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Head of Westport, MA, United States

Kumar S.,Mayo Medical School | Zhang L.,ECOG | Dispenzieri A.,Mayo Medical School | Van Wier S.,Mayo Medical School | And 9 more authors.
Leukemia | Year: 2010

Elevated immunoglobulin free light chain (FLC) level and abnormal FLC ratio are commonly seen in multiple myeloma (MM) and have prognostic implications. We hypothesized that presence of immunoglobin heavy chain (IgH) translocations leads to unbalanced production of light chains and more extreme abnormalities of FLC, and may explain the prognostic value of FLC. We studied 314 patients with newly diagnosed MM enrolled in a phase III trial, in whom results of fluorescence in situ hybridization testing and data on serum FLC levels were available. Cytogenetic analyses and FLC estimates were performed on stored samples and results were correlated with clinical data. The median ratio (FLC ratio) and the absolute difference (FLC diff) between the involved and uninvolved FLC were higher among those with IgH translocations, especially t(14;16). In multivariate analysis, the prognostic value of FLC estimates on progression-free and overall survival were independent of high-risk IgH translocations t(4;14) and t(14;16). A combination of the risk factors; either abnormal FLC estimate and/or the presence of high-risk IgH translocation, achieved better prognostic stratification. We conclude that patients with IgH translocations have higher FLC levels and abnormal ratios, but the prognostic effect of FLC is only partially explained by translocation status. A system including both these risk factors allows better prediction of outcome. © 2010 Macmillan Publishers Limited All rights reserved. Source


Schneider B.P.,Eastern Cooperative Oncology Group | Zhao F.,ECOG | Wang M.,ECOG | Stearns V.,ECOG | And 9 more authors.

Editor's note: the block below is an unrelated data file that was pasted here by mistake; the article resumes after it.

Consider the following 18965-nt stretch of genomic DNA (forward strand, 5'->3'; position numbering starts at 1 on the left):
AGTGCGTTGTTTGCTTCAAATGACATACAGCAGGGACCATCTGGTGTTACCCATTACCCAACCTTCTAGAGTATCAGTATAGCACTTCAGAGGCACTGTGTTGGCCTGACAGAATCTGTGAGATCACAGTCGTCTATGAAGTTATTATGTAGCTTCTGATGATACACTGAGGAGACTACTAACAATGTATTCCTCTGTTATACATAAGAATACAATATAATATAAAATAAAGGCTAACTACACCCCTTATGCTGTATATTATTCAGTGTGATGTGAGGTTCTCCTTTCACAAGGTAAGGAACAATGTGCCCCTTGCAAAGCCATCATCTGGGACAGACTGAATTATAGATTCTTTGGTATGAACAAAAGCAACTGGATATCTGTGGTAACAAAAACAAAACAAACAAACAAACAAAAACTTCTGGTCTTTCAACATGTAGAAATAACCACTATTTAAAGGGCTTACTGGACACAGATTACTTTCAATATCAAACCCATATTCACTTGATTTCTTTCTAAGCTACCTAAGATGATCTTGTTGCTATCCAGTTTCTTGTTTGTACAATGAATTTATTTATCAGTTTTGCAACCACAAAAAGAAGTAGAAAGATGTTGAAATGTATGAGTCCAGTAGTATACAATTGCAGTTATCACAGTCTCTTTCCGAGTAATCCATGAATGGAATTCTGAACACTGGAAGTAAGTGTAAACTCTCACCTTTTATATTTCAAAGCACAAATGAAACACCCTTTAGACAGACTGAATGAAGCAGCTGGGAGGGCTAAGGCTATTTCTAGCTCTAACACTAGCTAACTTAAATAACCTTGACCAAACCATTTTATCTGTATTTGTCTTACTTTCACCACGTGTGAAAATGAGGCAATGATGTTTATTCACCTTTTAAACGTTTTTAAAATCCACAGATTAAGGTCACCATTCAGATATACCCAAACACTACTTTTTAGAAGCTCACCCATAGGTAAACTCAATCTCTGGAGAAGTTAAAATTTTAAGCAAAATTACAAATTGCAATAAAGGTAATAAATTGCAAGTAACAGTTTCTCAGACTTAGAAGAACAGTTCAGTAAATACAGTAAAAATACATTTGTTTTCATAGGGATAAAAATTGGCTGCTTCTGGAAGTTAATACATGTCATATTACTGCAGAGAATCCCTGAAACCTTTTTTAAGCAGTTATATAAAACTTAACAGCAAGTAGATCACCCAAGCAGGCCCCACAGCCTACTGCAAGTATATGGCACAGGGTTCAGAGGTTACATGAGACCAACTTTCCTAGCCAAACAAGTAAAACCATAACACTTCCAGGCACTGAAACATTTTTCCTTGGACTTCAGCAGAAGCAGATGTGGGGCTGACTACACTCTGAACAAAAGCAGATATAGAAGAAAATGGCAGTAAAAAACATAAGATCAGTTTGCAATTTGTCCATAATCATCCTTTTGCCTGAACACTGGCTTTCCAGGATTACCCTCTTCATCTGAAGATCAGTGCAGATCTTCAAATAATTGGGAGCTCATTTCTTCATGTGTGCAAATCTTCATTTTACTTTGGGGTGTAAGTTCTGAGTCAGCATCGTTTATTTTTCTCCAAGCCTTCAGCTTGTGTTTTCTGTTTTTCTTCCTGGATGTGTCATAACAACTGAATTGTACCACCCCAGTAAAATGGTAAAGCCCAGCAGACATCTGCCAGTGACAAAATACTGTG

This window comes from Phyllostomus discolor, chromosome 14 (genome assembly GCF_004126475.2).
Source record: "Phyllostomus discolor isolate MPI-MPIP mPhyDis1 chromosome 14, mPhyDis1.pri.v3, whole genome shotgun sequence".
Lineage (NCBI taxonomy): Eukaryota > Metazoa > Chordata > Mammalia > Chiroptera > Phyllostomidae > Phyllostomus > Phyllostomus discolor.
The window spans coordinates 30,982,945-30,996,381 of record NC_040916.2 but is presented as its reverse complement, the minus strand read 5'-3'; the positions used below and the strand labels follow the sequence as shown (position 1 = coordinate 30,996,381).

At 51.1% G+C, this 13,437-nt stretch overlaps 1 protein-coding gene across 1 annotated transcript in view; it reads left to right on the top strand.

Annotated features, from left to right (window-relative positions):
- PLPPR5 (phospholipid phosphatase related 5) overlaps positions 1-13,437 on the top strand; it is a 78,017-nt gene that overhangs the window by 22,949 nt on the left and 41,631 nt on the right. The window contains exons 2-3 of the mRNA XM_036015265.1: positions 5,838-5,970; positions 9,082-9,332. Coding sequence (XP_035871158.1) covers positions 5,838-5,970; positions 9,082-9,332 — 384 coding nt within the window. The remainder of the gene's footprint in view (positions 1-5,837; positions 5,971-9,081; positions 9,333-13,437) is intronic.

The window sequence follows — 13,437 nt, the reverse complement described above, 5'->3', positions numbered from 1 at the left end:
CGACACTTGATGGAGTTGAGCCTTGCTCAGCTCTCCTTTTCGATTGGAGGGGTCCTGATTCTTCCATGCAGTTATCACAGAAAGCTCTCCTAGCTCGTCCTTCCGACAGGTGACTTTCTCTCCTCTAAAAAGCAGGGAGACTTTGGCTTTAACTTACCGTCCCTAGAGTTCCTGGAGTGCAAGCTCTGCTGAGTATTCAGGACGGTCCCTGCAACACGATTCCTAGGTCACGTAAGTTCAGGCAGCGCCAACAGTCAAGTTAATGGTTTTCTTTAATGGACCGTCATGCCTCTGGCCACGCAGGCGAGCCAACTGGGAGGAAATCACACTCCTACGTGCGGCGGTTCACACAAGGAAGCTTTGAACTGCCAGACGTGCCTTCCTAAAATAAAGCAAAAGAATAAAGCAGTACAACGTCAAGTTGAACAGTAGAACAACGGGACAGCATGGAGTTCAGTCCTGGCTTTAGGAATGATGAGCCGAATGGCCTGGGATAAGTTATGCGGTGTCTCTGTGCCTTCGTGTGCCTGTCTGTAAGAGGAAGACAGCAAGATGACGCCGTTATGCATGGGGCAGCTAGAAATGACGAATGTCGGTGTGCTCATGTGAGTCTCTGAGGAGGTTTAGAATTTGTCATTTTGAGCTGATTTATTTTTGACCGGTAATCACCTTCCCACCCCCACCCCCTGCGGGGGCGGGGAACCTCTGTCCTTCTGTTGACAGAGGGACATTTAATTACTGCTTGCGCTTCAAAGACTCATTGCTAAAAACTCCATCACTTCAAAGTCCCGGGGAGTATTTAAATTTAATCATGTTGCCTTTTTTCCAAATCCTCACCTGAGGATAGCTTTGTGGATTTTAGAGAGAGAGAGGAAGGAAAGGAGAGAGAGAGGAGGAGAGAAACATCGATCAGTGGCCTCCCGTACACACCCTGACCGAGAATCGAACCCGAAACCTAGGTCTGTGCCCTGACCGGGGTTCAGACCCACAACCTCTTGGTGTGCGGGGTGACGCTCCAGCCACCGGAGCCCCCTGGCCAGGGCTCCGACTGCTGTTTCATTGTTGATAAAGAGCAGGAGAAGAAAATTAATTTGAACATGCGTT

Journal of Clinical Oncology | Year: 2012

Purpose: Neuropathy is a common and potentially disabling complication of adjuvant taxane therapy. Recent studies have identified candidate single nucleotide polymorphisms associated with taxane-induced neuropathy. Therefore, we sought to determine whether neuropathy was associated with breast cancer recurrence in a clinical trial population who received adjuvant taxane therapy. Patients and Methods: Trial E1199 included 4,554 eligible women with operable breast cancer who received up to four cycles of doxorubicin and cyclophosphamide every 3 weeks followed by paclitaxel 175 mg/m 2 every 3 weeks for four cycles (P3), paclitaxel 80 mg/m 2 weekly for 12 cycles (P1), docetaxel 100 mg/m 2 every 3 weeks for four cycles (D3), or docetaxel 35 mg/m 2 weekly for 12 cycles (D1). A Cox proportional hazards model was used to determine the relationship between neuropathy and disease-free survival (DFS), overall survival (OS), and recurrence-free survival (RFS) by treating neuropathy status as a time dependent covariate and using a landmark analysis. Results: Of 4,554 patients who received at least one taxane dose, grade 2 to 4 neuropathy developed in 18%, 22%, 15%, and 13% of patients in the P3, P1, D3, and D1 arms, respectively. In a model that included age, race, obesity, menopausal status, tumor size, nodal status, treatment arm, neuropathy, and hyperglycemia, no significant relationship was found between neuropathy and DFS, OS, or RFS. Conclusion: There was no association between taxane-induced neuropathy and outcome. © 2012 by American Society of Clinical Oncology. Source

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